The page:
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  1. Have a listen! You can listen to this, and all previous, episodes of the podcast on iTunes HERE. Or download it for your later listening delight HERE. We also have an iPhone app, so you can now add our podcast to your phone as an app. Visit the podcast's mobile site HERE and then at the bottom of the screen just click the "Quick Launch" icon and the podcast will be added to your home screen and appear as an app. And if that's not enough, we're on Stitcher Radio Network. Download the app and listen to the AFTN podcast on your device, along with over 20,000 other shows HERE. Or after all that, you could just listen on the player below!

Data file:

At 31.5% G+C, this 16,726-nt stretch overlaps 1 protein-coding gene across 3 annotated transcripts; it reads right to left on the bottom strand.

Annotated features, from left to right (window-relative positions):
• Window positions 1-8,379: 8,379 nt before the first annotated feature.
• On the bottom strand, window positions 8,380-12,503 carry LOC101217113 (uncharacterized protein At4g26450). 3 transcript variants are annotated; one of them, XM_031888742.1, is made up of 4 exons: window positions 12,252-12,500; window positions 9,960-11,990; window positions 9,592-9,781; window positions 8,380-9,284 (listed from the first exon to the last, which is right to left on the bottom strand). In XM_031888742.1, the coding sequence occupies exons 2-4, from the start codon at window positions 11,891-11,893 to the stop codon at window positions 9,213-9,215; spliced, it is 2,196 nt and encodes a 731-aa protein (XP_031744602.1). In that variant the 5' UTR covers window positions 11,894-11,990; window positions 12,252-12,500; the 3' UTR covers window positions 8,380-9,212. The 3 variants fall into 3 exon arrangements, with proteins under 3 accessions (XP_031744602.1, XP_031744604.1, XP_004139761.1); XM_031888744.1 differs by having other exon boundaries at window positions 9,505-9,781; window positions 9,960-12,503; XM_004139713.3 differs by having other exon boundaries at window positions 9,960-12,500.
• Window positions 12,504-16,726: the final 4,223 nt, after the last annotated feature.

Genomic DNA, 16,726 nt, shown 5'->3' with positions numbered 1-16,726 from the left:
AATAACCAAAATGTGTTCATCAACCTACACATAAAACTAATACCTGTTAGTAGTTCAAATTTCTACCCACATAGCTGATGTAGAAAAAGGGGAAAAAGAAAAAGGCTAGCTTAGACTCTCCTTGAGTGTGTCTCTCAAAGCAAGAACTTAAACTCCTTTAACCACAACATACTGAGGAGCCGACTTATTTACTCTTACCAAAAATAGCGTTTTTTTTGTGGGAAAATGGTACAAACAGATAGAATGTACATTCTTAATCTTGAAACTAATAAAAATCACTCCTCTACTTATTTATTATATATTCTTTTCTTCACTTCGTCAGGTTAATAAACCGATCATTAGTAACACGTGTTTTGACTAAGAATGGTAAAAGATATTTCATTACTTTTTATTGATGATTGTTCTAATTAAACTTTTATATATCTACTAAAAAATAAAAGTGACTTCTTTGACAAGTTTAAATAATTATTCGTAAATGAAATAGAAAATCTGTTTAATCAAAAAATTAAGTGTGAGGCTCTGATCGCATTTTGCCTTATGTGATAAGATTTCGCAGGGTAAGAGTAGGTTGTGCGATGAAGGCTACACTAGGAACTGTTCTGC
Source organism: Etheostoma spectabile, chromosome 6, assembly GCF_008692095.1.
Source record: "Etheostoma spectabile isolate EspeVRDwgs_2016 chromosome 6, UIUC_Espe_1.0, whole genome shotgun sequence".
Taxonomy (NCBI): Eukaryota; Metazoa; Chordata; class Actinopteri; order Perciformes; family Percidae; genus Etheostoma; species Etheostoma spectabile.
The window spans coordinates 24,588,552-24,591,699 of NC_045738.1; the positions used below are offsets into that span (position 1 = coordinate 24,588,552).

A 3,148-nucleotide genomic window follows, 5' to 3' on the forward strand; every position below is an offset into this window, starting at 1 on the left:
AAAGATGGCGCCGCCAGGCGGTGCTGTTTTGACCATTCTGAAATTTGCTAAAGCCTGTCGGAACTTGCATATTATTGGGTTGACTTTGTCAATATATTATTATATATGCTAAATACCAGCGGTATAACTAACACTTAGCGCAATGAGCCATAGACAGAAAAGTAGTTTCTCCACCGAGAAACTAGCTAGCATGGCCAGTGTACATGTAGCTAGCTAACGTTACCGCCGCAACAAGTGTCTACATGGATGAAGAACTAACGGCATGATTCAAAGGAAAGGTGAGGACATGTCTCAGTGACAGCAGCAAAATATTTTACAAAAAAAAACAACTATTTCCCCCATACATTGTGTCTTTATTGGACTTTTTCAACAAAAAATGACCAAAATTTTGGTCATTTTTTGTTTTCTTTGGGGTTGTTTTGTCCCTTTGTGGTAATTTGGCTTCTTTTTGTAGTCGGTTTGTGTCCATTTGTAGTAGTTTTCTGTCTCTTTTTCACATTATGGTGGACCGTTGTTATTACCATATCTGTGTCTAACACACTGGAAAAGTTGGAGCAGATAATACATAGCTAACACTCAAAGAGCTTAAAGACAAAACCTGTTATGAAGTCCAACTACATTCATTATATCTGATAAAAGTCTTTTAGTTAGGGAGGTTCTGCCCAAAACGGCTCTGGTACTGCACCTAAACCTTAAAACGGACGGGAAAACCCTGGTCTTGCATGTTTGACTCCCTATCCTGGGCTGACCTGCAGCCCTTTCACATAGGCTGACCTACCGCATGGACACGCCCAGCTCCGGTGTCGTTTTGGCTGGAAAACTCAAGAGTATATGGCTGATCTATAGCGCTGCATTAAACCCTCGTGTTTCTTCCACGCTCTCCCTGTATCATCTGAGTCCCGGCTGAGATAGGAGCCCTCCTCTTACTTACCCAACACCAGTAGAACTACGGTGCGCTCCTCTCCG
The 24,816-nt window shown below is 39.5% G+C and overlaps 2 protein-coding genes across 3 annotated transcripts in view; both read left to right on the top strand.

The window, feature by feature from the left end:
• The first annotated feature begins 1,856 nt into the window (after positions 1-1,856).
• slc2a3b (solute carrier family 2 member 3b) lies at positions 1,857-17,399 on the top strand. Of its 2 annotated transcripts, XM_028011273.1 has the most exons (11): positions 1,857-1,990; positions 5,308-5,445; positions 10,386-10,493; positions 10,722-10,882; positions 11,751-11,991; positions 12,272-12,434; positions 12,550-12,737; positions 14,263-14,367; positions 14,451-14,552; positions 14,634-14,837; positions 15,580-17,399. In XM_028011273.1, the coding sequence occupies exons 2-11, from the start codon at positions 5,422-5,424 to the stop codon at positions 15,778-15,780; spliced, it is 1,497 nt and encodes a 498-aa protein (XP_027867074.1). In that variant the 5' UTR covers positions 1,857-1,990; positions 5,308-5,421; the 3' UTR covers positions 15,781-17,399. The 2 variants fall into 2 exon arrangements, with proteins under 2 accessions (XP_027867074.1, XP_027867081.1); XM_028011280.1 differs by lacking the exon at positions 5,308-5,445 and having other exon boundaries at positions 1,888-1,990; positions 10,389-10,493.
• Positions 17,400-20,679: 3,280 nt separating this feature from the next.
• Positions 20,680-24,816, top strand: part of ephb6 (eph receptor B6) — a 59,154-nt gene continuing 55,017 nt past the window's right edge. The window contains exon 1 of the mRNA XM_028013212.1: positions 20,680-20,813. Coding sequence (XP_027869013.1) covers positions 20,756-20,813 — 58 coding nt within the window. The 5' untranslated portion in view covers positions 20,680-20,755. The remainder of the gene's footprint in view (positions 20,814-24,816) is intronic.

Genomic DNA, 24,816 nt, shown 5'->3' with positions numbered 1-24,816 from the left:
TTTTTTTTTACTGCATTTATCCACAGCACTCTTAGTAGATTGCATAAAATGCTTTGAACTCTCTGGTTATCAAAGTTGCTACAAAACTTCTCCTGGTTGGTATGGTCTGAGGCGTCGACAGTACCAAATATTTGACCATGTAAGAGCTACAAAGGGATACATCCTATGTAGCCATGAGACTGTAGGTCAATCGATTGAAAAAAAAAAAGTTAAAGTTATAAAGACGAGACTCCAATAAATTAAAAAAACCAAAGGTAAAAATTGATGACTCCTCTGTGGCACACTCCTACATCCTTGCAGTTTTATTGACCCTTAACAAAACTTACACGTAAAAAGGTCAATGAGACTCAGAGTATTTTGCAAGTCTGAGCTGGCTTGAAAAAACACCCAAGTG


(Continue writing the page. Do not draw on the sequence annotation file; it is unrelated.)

2. Part of his successes on defence comes due to the form of the 10 players around him. Andy O’Brien has quietly assembled a strong season. Matias Laba has started to receive league wide recognition as one of the league’s premier defensive midfielders. Harvey, Beitashour, Koffie, and Teibert have all shown consistency, and Ousted has silenced critics with his excellent command of the box. But his teammates cannot be credited for some of the unbelievable statistics Kendall has racked up, including a legendary Cascadia Cup winning performance in Seattle in which he had 4 interceptions, 6 tackles, 3 blocks, and a stunning 18 clearances. As of October 16th, Waston was dominating the league in clearances per 90 minutes at 12.31, nearly 4 clearances per game more than the second highest. And of course, Waston has scored two goals for the club. The goals have been no fluke either. At every corner, every free kick, everyone’s eyes are on Waston. Fans, teammates, and even opponents know he’s the target. But it’s one thing to know it’s coming, and it’s another to contain the motivated man mountain. Waston’s runs are good, even clever. His physical ability even better. But what makes Waston so deadly on set pieces is his absolute hunger, an ultimate lust to be the first to the ball. Kendall shows a complete disregard for his (or anyone else’s) well-being, and he almost appears to have unwavering faith that he will be the first to it, and he expects to put it on frame. No more evident was his set piece prowess than in the 70th minute in the do-or-die season finale on Saturday. After a bursting run down the left by a lively Kekuta Manneh, Pedro Morales whipped the ensuing corner just inside the six yard box. Kendall Waston was probably the fourth most likely player to get to the ball. Yet, over the top of not one, but two Colorado defenders, and over a fully sprung Hurtado came the flying Tico’s torpedo header. It was a goal that will be etched into fans minds for years as it vaulted the Whitecaps into the playoffs in dramatic fashion. If his defensive performances haven’t already won you over, his timely playoff clinching goal surely did. Yet defensive performances and epic goals aside, there is still another massive part to Kendall Waston, a part that hasn’t been spoken of much. Kendall Waston has quickly become the emotional leader for the Whitecaps. It’s something Carl Robinson has talked about at length: that he wants not just talent, but also good people. He makes a point of conducting character references on targeted players. It’s something that’s often overlooked. Take Toronto FC, for example. They have an embarrassing abundance of talent, yet they finished the year a fair way below the red line, and they never looked like a group of people playing the same game. The Whitecaps, however, have started to really come together, and it’s showing in the results column. And suddenly, Kendall Waston is at the middle of it. Without question, Pedro Morales will remain the captain. His gaudy game changing ability and amazing experience allows him to really decide the pace and direction of the game. Mauro Rosales has become a leader for the attackers, and has quietly shown some of the younger players how to play and act like a professional. And Russell Teibert has been the young Canadian leader, the flag bearer for the future of the club and a never ending generator of effort. Kendall Waston is different. He’s not yet the wise old soul who knows where and when to push the pedal. He’s not the crafty and cantankerous defender who easily balances on the thin edge of authorities’ attention. What he is, though, is a naturally charismatic and endearing figure. He’s relentless, positive, and just a little bit brash. He’s easy for fans to love, and even easier for opponents to hate. He’s quickly shown a knack for being able to jack up the intensity when becoming stale is the easier route. He’s made his share of mistakes, but they have yet to cost the Whitecaps in any measurable way. His mistakes don’t cause strife in the squad, but rather cause the squad to dig deeper to straighten out the course. He never appears willing to break, or even fade. He reacts to goals and wins as if he was born in blue and white. And when he does score, and when they do win, players run to Waston, and he becomes a focal point for the direction of the squad. It’s only been ten games, less than a third of a season, but Waston has quickly become the player who lifts the players (sometimes literally) around him. Winning an away playoff game in Frisco, on short rest, after such an emotional win against a very good FC Dallas team will be no small task. But with the control and intelligence of Morales, the wisdom and guile of Rosales, and now the unabashed heart and desire of Kendall Waston, it’s become hard to bet against the boys in blue and white. And should they be able to pull of something magical, there will no doubt be plenty more moments of players piling on the mighty Waston when the final whistle blows.
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